Biographical entry: Molyneux, Frederick Merivale (1885 - 1948)
Frederick Merivale Molyneux was the sixth Bishop of Melanesia from 1928 to 1931. Born in 1885 to the Rev. Frederick E. Molyneux and his wife Rosa, he was educated at Rossall School in Lancashire and at Keble College, Oxford University, where he earned a B.A. in 1908 and an M.A. in 1913. He attended Cuddesdon Theological College in 1908, became a curate at Ripon (1909-1913), chaplain at Cuddesdon (1913-1920) and a chaplain to the British Forces serving in Mesopotamia (1916-1919), for which he received an M.B.E. From 1920 to 1925 he was a vicar near Oxford, and then became Assistant Bishop in the Diocese of Melanesia in 1925, working mainly in the New Hebrides. He was nominated by the Synod of Melanesia to succeed Bishop Steward (q.v.), and the Bishops of New Zealand confirmed the choice in 1928. In 1931 John Hubert Dickinson replaced him as Assistant Bishop in the New Hebrides.
Molyneux inherited a diocese already in debt and governed it during the early years of the Great Depression, which meant less financial support was received from the Australian, New Zealand and English churches. The intake of students into mission schools had to be reduced, and in 1928 there was an outbreak of Poliomyelitis that led to quarantines. To add to the woes, the Southern Cross (q.v.) again needed to be replaced, which meant most travel was in a smaller vessel. The Depression progressed and the financial situation worsened, and in 1932 St. Michael's School at Pamua (q.v.) on Makira had to be closed and the boys there were removed to Maravovo.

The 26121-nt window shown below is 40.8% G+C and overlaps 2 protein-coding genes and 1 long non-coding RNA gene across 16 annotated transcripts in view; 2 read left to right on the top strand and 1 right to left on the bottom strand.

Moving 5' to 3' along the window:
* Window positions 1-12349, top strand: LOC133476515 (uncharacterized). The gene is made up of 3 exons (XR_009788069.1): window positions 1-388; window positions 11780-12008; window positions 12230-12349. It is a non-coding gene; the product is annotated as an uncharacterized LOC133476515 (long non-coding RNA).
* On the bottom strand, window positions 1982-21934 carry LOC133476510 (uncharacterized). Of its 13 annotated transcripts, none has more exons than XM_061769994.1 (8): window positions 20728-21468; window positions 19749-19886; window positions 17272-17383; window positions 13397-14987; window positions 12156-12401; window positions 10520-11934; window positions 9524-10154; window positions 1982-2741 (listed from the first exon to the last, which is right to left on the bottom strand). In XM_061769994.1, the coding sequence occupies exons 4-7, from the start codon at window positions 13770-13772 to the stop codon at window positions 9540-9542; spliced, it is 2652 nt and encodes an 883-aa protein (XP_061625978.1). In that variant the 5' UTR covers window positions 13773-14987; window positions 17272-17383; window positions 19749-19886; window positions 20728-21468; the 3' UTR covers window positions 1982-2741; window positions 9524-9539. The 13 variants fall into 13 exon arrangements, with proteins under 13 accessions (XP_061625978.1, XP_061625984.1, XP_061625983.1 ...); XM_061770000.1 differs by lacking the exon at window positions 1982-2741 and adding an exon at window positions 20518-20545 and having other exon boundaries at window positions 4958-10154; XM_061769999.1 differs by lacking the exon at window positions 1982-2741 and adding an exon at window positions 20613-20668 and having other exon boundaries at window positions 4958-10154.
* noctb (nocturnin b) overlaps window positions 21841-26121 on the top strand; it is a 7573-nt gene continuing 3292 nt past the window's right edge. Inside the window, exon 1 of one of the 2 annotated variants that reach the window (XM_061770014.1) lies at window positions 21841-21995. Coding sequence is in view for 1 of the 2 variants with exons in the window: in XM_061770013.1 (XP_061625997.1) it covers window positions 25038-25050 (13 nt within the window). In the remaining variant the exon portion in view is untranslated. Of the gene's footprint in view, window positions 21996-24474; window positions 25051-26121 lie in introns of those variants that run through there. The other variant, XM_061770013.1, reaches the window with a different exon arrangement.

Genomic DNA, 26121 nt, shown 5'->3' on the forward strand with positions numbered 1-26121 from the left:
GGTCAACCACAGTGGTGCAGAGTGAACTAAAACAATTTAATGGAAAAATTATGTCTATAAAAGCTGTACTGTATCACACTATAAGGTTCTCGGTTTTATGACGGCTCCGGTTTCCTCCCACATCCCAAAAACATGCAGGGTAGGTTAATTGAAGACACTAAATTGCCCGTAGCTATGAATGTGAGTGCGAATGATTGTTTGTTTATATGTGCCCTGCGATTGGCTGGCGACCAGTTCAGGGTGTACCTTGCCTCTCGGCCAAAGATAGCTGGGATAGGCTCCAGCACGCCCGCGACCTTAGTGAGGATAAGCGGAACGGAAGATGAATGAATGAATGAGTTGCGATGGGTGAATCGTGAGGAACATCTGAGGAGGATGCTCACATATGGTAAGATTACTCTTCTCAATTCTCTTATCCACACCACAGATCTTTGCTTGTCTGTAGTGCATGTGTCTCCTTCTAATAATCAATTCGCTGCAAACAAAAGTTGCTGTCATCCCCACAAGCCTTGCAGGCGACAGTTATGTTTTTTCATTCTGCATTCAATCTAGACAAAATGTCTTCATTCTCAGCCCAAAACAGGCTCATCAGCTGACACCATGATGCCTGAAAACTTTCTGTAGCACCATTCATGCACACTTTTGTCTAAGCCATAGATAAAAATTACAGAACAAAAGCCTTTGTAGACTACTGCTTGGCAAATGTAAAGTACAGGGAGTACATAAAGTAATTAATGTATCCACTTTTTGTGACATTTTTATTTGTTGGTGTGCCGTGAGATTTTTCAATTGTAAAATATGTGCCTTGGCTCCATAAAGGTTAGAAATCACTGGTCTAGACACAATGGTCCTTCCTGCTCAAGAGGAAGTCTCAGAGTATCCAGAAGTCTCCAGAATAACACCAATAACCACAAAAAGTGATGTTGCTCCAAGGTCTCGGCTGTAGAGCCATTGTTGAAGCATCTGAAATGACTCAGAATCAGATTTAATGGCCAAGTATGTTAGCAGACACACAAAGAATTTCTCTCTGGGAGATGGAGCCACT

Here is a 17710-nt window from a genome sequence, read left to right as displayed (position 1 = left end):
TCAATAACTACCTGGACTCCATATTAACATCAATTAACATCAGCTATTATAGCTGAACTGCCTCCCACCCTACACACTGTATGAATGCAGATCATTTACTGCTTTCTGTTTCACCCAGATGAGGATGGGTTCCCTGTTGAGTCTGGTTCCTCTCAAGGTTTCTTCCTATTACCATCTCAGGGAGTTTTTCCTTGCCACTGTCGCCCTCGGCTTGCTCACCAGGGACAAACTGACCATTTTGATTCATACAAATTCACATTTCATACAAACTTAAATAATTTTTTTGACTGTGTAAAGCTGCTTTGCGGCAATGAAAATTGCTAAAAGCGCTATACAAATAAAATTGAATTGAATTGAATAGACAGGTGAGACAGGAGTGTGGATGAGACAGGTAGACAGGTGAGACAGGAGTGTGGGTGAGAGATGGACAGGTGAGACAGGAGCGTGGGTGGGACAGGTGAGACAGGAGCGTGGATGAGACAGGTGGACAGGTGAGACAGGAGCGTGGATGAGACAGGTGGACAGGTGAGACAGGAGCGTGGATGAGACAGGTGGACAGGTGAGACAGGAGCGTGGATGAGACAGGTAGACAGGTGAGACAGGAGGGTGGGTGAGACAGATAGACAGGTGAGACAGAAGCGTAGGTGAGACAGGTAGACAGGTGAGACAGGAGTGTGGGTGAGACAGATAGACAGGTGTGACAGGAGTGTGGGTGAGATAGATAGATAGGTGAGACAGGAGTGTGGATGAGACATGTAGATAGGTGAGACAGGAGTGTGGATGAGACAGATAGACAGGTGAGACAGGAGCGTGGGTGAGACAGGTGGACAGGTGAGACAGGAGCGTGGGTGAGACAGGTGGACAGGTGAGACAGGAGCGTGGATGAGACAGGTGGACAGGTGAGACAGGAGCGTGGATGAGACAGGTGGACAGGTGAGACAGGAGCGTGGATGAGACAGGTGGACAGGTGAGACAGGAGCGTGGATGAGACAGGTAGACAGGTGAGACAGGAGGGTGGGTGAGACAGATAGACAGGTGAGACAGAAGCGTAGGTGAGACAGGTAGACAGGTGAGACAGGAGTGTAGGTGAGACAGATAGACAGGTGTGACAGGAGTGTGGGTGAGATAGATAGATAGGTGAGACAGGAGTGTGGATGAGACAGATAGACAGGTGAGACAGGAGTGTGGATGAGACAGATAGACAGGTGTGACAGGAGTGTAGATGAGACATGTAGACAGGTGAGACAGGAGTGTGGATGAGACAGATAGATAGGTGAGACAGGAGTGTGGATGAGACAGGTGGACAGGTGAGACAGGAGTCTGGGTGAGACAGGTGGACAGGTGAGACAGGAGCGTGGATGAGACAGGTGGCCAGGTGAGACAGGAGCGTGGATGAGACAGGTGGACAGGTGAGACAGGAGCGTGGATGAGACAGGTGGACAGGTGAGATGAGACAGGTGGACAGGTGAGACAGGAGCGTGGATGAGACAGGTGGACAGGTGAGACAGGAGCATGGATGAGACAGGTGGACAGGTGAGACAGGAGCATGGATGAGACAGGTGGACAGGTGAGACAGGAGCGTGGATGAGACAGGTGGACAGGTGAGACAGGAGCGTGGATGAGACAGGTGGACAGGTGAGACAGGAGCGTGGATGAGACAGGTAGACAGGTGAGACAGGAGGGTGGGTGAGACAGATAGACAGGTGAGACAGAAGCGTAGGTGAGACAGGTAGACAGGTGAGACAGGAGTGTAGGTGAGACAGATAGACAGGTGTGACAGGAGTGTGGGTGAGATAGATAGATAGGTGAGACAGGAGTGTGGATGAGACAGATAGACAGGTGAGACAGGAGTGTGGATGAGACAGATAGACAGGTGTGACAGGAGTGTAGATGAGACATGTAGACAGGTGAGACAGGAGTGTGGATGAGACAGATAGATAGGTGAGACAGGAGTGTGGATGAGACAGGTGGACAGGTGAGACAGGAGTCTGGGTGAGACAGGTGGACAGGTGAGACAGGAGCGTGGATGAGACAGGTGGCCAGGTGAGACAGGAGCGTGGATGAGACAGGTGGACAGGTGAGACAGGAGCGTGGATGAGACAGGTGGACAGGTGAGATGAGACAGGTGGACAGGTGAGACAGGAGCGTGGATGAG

Some advances were made, however. A new religious community began, the Community of the Cross (q.v.), which worked hard and well in the mission's girls' schools for the next twenty years, recruiting Melanesian women to their numbers. Molyneux was involved in the formation of the Melanesian Brotherhood (q.v.) and with J. M. Steward received Ini Kopuria's (q.v.) initial vows. He oversaw the expansion of the Melanesian Mission into New Britain, and the Mission prospered despite the loss of Assistant Bishop Wilton, who retired in ill health. And the long debate over whether to use Mota or English as the Mission's future lingua franca was finally resolved in favour of English.
Molyneux's tenure as Bishop was shorter than any other. In the coded writing of Rev. Charles Fox (q.v.), Molyneux developed 'unexpected weakness', and Mission senior staff met and then asked him to resign, which he did in November 1931. The truth was that he was involved in a homosexual scandal involving young Melanesians and was forced to leave. He returned to England, left the clergy, and became a farmer in Hampshire. Molyneux died in 1948. (Fox 1958, 78-82; Terry Brown, personal communication, 2008)
- Fox, Charles E., Lord of the Southern Isles: Being the Story of the Anglican Mission in Melanesia, 1849-1949, Mowbray, London, 1958. Details
- Anglican Bishops Cecil Wilson, J.C. Patteson, C.J. Wood, G.A. Selwyn, J.R. Selwyn, L.M. Steward and F.M. Molyneux.
- Bishop Frederick M. Molyneux, Anglican Bishop of Melanesia, 1928-1931